Clear Channel Media and Entertainment is going through another round of layoffs, this time with cuts taking place at many of the company's major market clusters. According to reports, the cuts have effected stations in Los Angeles, Dallas, Miami, Detroit, Denver, Cleveland, Orlando, Austin and others.
The cuts appear to include people at all levels of station operations, including several program directors and hosts who have been with the company for many years such as Adult Contemporary KOST Los Angeles PD Stella Prado, who had been with the station for over 20 years, and Mainstream Top 40 WHYI (Y100) Miami afternoon host Michael Yo, a 12 year veteran.
At the end of November New York Operations Manager and Urban WWPR (Power 105) Program Director Cadillac Jack surprised the industry by stepping down from his position after 22 years with the company, but a Clear Channel spokesperson tells Billboard the two are completely unrelated and that Jack stepped down of his own accord.
The company released the following statement about the cuts:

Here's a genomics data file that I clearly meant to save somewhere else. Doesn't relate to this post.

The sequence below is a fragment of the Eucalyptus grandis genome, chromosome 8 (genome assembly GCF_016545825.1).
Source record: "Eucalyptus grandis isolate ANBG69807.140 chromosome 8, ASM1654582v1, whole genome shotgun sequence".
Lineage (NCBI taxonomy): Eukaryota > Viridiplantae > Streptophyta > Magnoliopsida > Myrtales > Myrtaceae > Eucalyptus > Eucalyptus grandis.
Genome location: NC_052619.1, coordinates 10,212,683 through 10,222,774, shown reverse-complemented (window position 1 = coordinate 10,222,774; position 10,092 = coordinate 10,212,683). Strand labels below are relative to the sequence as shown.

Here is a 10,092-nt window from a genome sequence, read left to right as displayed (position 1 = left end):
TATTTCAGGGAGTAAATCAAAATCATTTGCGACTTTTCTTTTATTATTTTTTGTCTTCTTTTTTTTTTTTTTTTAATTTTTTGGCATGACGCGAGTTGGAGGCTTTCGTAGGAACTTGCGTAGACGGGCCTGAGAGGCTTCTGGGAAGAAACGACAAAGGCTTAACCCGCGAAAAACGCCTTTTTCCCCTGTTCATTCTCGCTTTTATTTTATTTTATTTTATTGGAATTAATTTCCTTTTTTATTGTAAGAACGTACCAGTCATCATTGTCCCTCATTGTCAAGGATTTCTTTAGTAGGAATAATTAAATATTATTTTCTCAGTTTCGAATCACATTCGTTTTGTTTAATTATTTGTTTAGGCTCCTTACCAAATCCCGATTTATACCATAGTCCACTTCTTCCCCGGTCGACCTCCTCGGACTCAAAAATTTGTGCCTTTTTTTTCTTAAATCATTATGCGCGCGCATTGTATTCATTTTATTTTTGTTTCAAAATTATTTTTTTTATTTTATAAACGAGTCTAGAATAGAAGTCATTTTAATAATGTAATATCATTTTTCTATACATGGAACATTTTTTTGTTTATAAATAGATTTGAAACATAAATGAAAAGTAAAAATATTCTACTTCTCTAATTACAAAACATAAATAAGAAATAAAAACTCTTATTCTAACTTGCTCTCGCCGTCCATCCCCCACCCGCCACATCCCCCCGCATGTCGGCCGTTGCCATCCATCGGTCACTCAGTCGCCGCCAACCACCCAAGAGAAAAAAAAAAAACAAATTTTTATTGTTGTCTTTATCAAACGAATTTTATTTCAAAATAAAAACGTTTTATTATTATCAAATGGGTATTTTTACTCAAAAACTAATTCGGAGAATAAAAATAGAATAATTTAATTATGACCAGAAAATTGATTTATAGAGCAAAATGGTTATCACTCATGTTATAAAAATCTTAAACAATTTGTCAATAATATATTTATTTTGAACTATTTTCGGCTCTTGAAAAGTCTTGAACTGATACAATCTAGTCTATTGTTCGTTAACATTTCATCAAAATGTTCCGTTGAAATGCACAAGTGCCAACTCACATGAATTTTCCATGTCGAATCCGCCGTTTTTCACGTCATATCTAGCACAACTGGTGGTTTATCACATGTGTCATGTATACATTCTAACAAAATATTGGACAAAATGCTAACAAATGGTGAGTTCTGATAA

"We are constantly looking at all aspects of our business to ensure that it reflects how the best organizations work today, taking advantage of the latest cutting-edge technology and organizational structure so we can continue to operate as effectively and efficiently as possible.
"Like every successful business, our strategy continues to evolve as we move forward as a company; this creates some new jobs, and unfortunately eliminates others. These are never easy decisions to make.
"In the process of making these recent changes, some employees were affected. We thank them for their service and wish them all the best for the future."
While probably unrelated, the cuts follow a recent report by Moody's Investor Services that says the company could have a hard time refinancing $10 billion in debt coming due in 2016. Analyst Scott Van Den Bosch is quoted as saying, "If CCU is to have a realistic chance of refinancing $10.1 billion in debt in 2016 its operating performance will need to improve well above current levels." Otherwise, Van Den Bosch says the looming obligations could necessitate some sort of merger or a sale of assets. It's hard to imagine though that, regardless of how deep these cuts go, they would be enough to radically influence how that debt is dealt with.
This is not the first time Clear Channel has adjusted their workforce in the fourth quarter. Last October the company made a round of cuts across their small and medium market properties that were seemingly directed at making better use of bigger name, nationally syndicated hosts. The company also had another round of restructuring back in March of this year.